Hamon Dapifer Sheriff of Kent

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Hamon "Dapifer" FitzHamon, II, Sheriff of Kent

Also Known As: "Le Seneschal", "The Counsellor", "Hamon /FitzHamo/ Haimo", "Baron Thoringni"
Birthplace: Creully, Calvados, Lower Normandy, France
Death: Died in Kent, England
Immediate Family:

Son of Haimo "Dentatus" de Crèvecoeur and Godhaut De Creil De Beleme
Husband of Maud Corbeil; Adelaide Hedwig and Halwisa Elizabeth fitz Hamon
Father of Robert FitzHamon, Sieur de Creully, Lord of Gloucester & Glamorgan and Hamon THE STEWARD Fitz Hamon
Half brother of Robert de Crevecoeur

Occupation: Count of Corbiel, Sheriff of Kent, Sherif, du Kent, Norman conqueror
Managed by: Private User
Last Updated:

About Hamon Dapifer Sheriff of Kent


Haimo or Hamo (died around 1100) (sometimes Haimo Dapifer[1] or Hamo Dapifer[2]) was an Anglo-Norman royal official under both King William I of England and King William II of England. He held the office of dapifer, or seneschal, as well as the office of sheriff of Kent.

Haimo was the son of Haimo Denatus, a Norman lord who held Torigny-sur-Vire near Manche in Normandy. The elder Haimo rebelled against Duke William, later King William I, and died about 1047.[3]

Haimo was steward to both King William I and William II.[4] He was in the office of steward by 1069.[5] Haimo was appointed to the office of Sheriff of Kent in 1077, and held it until his death.[3] During William II's reign, Haimo was one of five known stewards, the others were Eudo, Eudo's brother Hubert of Ryes, Roger Bigod, and Ivo Taillebois.[6]

The historian Emma Mason argues that Haimo, along with Ranulf Flambard, Urse d'Abetot, Robert Fitzhamon (Haimo's son), Roger Bigod, and Eudo Dapifer, were the first recognizable barons of the Exchequer, during King William II's reign.[7] These men were often associated in government together, witnessing documents and being used by William II as officials.[8] Haimo witnessed six of William II's writs.[9] Haimo's involvement in the higher levels of government dates especially from William II's absence from England in the late 1090s.[10] In 1099, when William was in Normandy, Haimo was one of the main assistants to Flambard, who was left in charge of England in the king's absence.[2]

According to Domesday Book, Haimo held lands in Kent, Surrey, and Essex, with the estates in Essex being larger than the other two counties.[11]

Haimo was still witnessing royal documents in September 1099,[12] and was one of the witnesses to the letter that King Henry I, William's brother and successor, wrote to Anselm, the Archbishop of Canterbury, shortly after Henry's accession to the throne after William II's death in a hunting accident.[13] Haimo died at some point shortly after this. He had two sons, Haimo, who became sheriff after him, and Robert fitz Haimo.[3] Robert was probably the elder, as he received his father's lands in Normandy after Haimo's death. The younger Haimo received the English lands.[4]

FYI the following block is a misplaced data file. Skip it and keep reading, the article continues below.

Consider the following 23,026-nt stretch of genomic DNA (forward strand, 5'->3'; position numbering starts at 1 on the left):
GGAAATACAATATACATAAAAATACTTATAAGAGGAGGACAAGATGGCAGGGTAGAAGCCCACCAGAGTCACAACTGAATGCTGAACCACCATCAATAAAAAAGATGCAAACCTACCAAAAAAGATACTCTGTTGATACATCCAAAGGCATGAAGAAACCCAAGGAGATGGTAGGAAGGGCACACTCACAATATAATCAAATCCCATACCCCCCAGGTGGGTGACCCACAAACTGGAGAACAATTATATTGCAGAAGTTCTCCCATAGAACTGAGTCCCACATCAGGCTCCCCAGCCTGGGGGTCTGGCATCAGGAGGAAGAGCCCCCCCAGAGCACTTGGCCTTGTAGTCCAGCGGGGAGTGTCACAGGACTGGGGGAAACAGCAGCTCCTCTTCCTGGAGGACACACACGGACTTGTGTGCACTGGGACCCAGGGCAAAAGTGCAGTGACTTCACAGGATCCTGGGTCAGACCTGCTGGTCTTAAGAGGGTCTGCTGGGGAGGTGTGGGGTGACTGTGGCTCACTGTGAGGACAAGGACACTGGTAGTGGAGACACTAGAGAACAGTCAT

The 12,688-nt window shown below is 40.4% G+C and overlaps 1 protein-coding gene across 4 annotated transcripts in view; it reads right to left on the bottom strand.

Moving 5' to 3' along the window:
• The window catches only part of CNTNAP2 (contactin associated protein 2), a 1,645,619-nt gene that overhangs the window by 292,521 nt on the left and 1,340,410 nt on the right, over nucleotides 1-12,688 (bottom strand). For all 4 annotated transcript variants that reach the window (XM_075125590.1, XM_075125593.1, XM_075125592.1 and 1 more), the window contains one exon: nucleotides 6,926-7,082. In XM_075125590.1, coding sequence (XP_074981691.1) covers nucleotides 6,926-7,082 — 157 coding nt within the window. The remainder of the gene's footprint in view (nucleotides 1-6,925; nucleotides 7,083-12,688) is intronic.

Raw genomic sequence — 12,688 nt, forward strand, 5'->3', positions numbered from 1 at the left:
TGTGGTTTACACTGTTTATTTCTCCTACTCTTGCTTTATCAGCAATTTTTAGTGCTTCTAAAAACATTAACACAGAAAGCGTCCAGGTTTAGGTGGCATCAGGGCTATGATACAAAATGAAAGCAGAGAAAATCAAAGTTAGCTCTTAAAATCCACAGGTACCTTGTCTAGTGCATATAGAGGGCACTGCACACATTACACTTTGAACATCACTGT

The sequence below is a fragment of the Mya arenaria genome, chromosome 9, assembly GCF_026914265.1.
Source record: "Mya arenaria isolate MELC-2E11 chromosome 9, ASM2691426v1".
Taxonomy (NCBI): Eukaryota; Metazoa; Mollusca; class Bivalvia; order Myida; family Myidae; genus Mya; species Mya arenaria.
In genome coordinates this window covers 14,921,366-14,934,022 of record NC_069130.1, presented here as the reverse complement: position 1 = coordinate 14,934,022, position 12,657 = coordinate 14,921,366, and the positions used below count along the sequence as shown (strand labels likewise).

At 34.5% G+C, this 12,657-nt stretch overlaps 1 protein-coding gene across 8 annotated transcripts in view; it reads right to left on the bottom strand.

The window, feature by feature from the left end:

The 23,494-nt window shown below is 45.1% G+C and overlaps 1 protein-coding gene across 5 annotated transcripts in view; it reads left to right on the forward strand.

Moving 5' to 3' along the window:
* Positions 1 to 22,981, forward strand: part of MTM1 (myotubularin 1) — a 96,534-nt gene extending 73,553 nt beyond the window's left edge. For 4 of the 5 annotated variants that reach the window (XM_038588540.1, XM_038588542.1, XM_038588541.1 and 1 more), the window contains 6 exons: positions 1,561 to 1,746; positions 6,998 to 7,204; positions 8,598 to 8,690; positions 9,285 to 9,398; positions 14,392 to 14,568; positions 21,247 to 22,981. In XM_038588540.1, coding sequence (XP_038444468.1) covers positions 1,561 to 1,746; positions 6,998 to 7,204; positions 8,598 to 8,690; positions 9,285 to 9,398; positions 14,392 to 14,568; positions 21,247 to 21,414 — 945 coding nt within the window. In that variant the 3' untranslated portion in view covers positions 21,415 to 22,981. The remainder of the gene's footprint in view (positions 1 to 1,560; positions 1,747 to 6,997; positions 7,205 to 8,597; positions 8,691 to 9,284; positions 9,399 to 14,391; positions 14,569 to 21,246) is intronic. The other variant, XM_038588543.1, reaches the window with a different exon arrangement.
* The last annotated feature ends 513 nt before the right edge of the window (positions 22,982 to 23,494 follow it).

^ Barlow William Rufus pp. 188-189

^ a b Hollister Henry I pp. 363-364

^ a b c Keats-Rohan Domesday People p. 242

^ a b Green "Robert fitz Haimon (d. 1107)" Oxford Dictionary of National Biography

^ Douglas William the Conqueror p. 290

^ Barlow William Rufus p. 279

^ Mason William II p. 75

^ Barlow William Rufus p. 202

^ Barlow William Rufus p. 93

^ Barlow William Rufus pp. 209-211

^ Barlow William Rufus p. 140 and footnote204

^ Barlow William Rufus p. 407

^ Barlow William Rufus p. 420


Barlow, Frank (1983). William Rufus. Berkeley: University of California Press. ISBN 0-520-04936-5.

Douglas, David C. (1964). William the Conqueror: The Norman Impact Upon England. Berkeley: University of California Press.

Green, Judith A. (2004). "Robert fitz Haimon (d. 1107)" (fee required). Oxford Dictionary of National Biography. Oxford University Press. Retrieved on 16 June 2009

Hollister, C. Warren; Frost, Amanda Clark (ed.) (2001). Henry I. New Haven, Conn: Yale University Press. ISBN 0-300-08858-2.

Keats-Rohan, K. S. B. (1999). Domesday People: A Prosopography of Persons Occurring in English Documents, 1066-1166: Domesday Book. Ipswich, UK: Boydell Press. ISBN 0-85115-722-x.

Mason, Emma (2005). William II: Rufus, the Red King. Stroud: Tempus. ISBN 0-7524-3528-0.

Sheriff of Kent Haimo dapifer1

b. circa 1045?

Sheriff of Kent Haimo dapifer|b. c 1045?|p220.htm#i24886|Haimo Dentatus (?)|d. c 1047|p342.htm#i24887||||Richard de Cruelly||p220.htm#i24888||||||||||

Father Haimo Dentatus (?)2,1 d. circa 1047

    Sheriff of Kent Haimo dapifer was born circa 1045?. He was the son of Haimo Dentatus (?).2,1



   * Robert fitz Hamon, Lord of Glamorgan+ b. c 1070?, d. 11072,1


  1. [S1278] K.S.B. Keats-Rohan, Domesday Descendants, pg. 902.
  2. [S682] D.S.O. Lt.-Col. W. H. Turton, Turton, pg. 94.

Holder of Camberwell (Domesday Book) Pincerna and Vicomes of Kent



He accompanied William when he invaded England.

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Hamon Dapifer Sheriff of Kent's Timeline

Creully, Calvados, Lower Normandy, France
Age 13
Cruelly, Calvados, Normandy, France
Age 28
Age 68
Kent, England
December 3, 1994
Age 68
September 22, 1995
Age 68
August 30, 1996
Age 68